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The Media

Submission + - Computer Specialist barred from flying for T-shirt

Proud like a god writes: As reported by the BBC The 55-year-old computer specialist, Allen Jasson, who lives in London, said he was sticking up for the principle of free speech when he was stopped as he was about to board a flight from Melbourne to London last Friday. He was wearing a T-shift features an image of President George W Bush, along with the slogan "World's Number One Terrorist".

After clearing the international security checks at Melbourne Airport, he reportedly approached the gate manager to congratulate him on the company's new-found open-mindedness. At that point, Mr Jasson was ordered to remove the T-shirt after being told it was a security threat and an item which might cause offence to other passengers.

"I am not prepared to go without the t-shirt. I might forfeit the fare, but I have made up my mind that I would rather stand up for the principle of free speech," he told Australian media.

A Qantas spokesman defended the airline's decision, saying: "Whether made verbally or on a T-shirt, comments with the potential to offend other customers or threaten the security of a Qantas group aircraft will not be tolerated".

What suprises me is that airlines still justify these policies, and is there more than a correlation between us nerds and an interest in Free Speech?
Microsoft

Microsoft Launches Comical Effort to Fight Piracy 332

theodp writes "A week before the release of Vista, Microsoft is expanding its fight against software piracy with a new educational effort that includes comics. Making its U.S. debut Monday, the Genuine Fact Files campaign aims to make Microsoft's message more accessible to a broader audience. BTW, Vista's Software Protection Platform (SPP) can put unvalidated copies of the software into a reduced-functionality mode. From the article: 'Microsoft plans to draw attention to it through banner ads on its Web sites and promotional material that it will hand out through partners. By using comics, the company aims to make the message more accessible to a broader audience. They are black and white, in a style similar to newspaper comics.'"
The Almighty Buck

Submission + - Explaining short-lived jobs on a resume?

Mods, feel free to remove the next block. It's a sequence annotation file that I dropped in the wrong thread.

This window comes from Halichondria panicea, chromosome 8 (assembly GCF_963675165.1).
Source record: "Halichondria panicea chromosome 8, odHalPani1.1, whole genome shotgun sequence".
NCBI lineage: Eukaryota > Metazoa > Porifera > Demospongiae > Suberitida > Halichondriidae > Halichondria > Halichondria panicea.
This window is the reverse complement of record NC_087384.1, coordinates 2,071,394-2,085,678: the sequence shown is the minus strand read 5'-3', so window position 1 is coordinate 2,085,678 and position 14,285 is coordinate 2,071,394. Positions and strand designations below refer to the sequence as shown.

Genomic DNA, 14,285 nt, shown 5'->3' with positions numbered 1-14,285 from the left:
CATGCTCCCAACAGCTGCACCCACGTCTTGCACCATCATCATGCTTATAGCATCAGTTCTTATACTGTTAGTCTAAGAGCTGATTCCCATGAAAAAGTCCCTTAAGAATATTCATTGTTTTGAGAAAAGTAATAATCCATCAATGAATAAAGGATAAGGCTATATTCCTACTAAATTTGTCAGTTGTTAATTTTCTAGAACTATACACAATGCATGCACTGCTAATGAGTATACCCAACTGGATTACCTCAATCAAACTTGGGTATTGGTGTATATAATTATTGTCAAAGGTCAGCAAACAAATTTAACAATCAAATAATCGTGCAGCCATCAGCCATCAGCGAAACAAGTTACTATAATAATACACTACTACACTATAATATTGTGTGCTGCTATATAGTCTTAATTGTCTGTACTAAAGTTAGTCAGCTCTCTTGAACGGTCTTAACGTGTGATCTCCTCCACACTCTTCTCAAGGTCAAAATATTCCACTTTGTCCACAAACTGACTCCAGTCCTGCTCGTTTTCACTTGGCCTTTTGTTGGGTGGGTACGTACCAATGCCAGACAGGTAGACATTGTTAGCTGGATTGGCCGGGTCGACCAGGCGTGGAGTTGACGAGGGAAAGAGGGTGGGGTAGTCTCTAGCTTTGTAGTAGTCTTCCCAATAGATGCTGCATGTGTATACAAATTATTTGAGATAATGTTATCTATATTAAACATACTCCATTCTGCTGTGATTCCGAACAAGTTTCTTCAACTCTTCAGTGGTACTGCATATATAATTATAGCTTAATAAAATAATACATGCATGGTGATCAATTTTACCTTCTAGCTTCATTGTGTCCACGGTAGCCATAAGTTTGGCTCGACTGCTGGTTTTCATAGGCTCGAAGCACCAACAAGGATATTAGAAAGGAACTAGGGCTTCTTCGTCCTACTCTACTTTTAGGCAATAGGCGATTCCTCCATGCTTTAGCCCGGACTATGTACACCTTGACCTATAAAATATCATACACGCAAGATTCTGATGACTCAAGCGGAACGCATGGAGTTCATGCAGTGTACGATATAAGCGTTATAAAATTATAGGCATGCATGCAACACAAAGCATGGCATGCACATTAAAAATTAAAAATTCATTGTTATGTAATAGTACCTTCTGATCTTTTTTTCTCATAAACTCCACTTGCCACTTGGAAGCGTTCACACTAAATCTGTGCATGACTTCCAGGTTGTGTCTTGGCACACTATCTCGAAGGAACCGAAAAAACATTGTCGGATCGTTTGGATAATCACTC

n7ytd writes: Since taking a new job in 2006 and finding out it's not what I expected, I am spitting out resumes to find a new gig. I've been wondering how to explain the short time I've been in this job to prospective employers. Have fellow Slashdotters found this to be a challenge in the past, or it is par for the course and no big deal? As someone interviewing, would the 6-month position I've had with my current employer cause you concern?
Biotech

Submission + - Something in Your Food is Moving

Dekortage writes: "The New York Times has a report on probiotic food: food that has live bacteria in it. From the article: "[for Dannon's] Activia, a line of yogurt with special live bacteria that are marketed as aiding regularity, sales in United States stores have soared well past the $100 million mark.... Probiotics in food are part of a larger trend toward 'functional foods,' which stress their ability to deliver benefits that have traditionally been the realm of medicine or dietary supplements.""
Linux Business

OSDL and The Free Standards Group to Merge 97

Andy Updegrove writes "On Sunday afternoon, the Free Standards Group (FSG) signed an agreement to combine forces with Open Source Development Labs (OSDL) to form a new organization — The Linux Foundation. The result of this consolidation will be to dedicate the resources of the combined membership to 'accelerate the growth of Linux by providing a comprehensive set of services to compete effectively with closed platforms.' Jim Zemlin, currently the head of FSG, will lead the new organization as its Executive Director. The new organization will continue to support Linux in a variety of ways, including by providing economic support to Linus Torvalds and other key kernel developers, managing the Linux trademark, and providing legal protection to developers through such initiatives as the Open Source as Prior Art project, the Patent Commons, and the Linux Legal Defense Fund. All in all, a tall order, but eminently possible given its membership: The Linux Foundation's founding members will include every major company in the Linux industry, including Fujitsu, Hitachi, HP, IBM, Intel, NEC, Novell, Oracle and Red Hat, as well as many community groups, universities and industry end users."
Announcements

Submission + - Three UK cancels roaming costs in 7 countries

pieggi writes: I report you an article seen on 21talks.net (http://21talks.net/voip/3-roaming-fees) via voipblog.it:
"British mobile provider 3 has made an impressive step into the deregulation of the telecoms market. It abolished roaming charges for its UK customers in seven nations, meaning its UK users won't be charged for calling or receiving calls or text message on their regular cellphone when on trip."

The seven countries are Italy, Australia, the Republic of Ireland, Austria, Hong Kong, Sweden and Denmark.

The article links also a BBC article http://news.bbc.co.uk/1/hi/business/6263699.stm
Encryption

Submission + - The Truth Behind SSL usenet access

Anonymous Coward writes: "There is a lot going on in the usenet industry these days. A lot of providers worked hard to increase their retention and are closing up on Giganews' 90 days.But Giganews wasn't sleeping at all, they were just working on other things — SSL access to their servers! Since other providers are joining the trend of usenet ssl access, we think it's time to clear up some questions..Continue Reading"

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